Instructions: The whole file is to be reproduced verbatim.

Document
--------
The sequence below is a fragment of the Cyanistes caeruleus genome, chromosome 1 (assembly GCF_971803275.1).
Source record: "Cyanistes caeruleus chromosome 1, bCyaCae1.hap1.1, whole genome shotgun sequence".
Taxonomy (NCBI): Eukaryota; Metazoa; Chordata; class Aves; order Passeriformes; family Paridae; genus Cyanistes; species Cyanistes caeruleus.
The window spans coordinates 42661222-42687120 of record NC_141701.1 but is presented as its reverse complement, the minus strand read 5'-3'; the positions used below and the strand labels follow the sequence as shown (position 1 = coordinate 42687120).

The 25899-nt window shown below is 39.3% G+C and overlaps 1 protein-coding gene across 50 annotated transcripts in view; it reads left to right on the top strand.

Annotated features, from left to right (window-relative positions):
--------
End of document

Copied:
The sequence below is a fragment of the Cyanistes caeruleus genome, chromosome 1 (assembly GCF_971803275.1).
Source record: "Cyanistes caeruleus chromosome 1, bCyaCae1.hap1.1, whole genome shotgun sequence".
Taxonomy (NCBI): Eukaryota; Metazoa; Chordata; class Aves; order Passeriformes; family Paridae; genus Cyanistes; species Cyanistes caeruleus.
The window spans coordinates 42661222-42687120 of record NC_141701.1 but is presented as its reverse complement, the minus strand read 5'-3'; the positions used below and the strand labels follow the sequence as shown (position 1 = coordinate 42687120).

The 25899-nt window shown below is 39.3% G+C and overlaps 1 protein-coding gene across 50 annotated transcripts in view; it reads left to right on the top strand.

Annotated features, from left to right (window-relative positions):